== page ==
Transcript for West Virginia Water Emergency Enters Day Four
where hundreds of thousands of families are facing a new week without water, after the giant chemical spill. Tonight, how long were those chemicals there without being inspected? Abc's susan saulny in west virginia. Reporter: Today, officials raced to complete hundreds of tests of the drinking water around the charleston area. What they're finding is encouraging. More samples coming back showing a low level of chemical in the water. But an all-clear for the water supply here could still be days away. The region's entire plumbing system, every house, every business, every building, will need to be flushed. I believe that we're at a point where we can say that we see light at the end of the tunnel. Reporter: But now, the first look inside the containment wall that leaked 7,500 gallons of a toxin into the river. You can actually see where there were cracks in it, where the chemical came through it. The condition of the plant was not good. The danger was known to the previous owner and the danger was known to the current owner. Reporter: And more questions about the chemical plant responsible for the leak, upstream from a water plant serving 300,000 people. State officials say inspections weren't required, because the company didn't produce the chemical, only stored it. For now, most businesses are shut. Downtown charleston is a ghost town and most schools will be closed again tomorrow. And frustration mounts. Many of the people at this jam-packed soup kitchen told us, they just want can water in their homes. I have three babies. They are 5, 6 and 8. We're bathing them out of the sink. Reporter: With many people here saying they've been suffering from headaches and nausea because of the leak, officials they say plan to monitor the residents for years to come.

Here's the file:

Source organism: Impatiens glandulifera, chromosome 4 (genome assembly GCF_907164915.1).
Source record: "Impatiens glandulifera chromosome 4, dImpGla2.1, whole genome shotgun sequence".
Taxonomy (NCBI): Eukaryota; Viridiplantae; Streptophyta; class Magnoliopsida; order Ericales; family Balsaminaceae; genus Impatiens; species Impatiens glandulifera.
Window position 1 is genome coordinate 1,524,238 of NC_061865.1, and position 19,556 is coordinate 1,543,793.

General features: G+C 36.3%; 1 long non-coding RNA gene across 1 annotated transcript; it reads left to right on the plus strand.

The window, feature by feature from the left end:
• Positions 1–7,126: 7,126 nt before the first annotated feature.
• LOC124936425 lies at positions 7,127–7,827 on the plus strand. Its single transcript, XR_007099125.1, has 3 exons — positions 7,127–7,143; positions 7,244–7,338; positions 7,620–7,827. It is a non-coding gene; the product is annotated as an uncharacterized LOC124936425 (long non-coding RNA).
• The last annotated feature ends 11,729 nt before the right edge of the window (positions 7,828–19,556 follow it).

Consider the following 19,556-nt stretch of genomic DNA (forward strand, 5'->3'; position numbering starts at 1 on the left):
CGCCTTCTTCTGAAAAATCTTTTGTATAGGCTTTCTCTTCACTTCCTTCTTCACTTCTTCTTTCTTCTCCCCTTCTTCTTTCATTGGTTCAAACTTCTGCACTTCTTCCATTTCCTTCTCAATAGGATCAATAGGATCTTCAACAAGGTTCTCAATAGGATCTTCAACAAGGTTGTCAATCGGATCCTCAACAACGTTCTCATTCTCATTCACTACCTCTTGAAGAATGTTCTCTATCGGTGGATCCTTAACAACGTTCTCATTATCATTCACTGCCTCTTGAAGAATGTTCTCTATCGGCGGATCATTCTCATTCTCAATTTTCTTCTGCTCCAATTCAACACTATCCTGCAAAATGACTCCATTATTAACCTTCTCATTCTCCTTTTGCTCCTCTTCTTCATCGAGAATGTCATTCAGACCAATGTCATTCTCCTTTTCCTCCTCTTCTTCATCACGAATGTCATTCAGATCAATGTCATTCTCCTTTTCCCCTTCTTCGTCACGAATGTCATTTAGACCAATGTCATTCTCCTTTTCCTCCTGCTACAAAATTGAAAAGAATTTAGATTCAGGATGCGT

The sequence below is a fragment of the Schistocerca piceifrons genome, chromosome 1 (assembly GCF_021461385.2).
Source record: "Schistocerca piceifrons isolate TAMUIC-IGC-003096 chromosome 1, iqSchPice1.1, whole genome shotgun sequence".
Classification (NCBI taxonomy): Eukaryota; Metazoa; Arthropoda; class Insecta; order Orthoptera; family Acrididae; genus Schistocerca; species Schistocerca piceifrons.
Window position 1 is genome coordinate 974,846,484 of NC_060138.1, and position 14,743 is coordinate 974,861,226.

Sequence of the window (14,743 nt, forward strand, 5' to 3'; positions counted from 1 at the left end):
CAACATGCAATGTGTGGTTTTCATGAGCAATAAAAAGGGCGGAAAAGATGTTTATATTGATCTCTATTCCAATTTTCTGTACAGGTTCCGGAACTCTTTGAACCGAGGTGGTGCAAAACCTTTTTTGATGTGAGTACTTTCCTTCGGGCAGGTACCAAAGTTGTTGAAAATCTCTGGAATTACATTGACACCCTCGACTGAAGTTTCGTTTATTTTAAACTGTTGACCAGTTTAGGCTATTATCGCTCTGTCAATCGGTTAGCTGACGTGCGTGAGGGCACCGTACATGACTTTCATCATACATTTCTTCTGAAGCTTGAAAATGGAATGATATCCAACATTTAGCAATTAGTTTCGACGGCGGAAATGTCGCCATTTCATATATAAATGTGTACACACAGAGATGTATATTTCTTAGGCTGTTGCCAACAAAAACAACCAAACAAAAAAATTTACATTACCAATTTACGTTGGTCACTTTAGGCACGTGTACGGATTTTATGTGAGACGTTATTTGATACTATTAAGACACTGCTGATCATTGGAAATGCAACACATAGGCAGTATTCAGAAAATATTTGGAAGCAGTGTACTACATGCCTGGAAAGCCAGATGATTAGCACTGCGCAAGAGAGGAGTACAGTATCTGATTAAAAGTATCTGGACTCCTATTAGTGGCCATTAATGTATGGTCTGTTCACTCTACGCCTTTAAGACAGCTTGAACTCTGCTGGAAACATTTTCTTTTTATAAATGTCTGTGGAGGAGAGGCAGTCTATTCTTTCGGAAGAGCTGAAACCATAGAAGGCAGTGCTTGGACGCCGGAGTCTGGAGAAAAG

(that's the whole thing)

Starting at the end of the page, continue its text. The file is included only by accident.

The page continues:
This transcript has been automatically generated and may not be 100% accurate.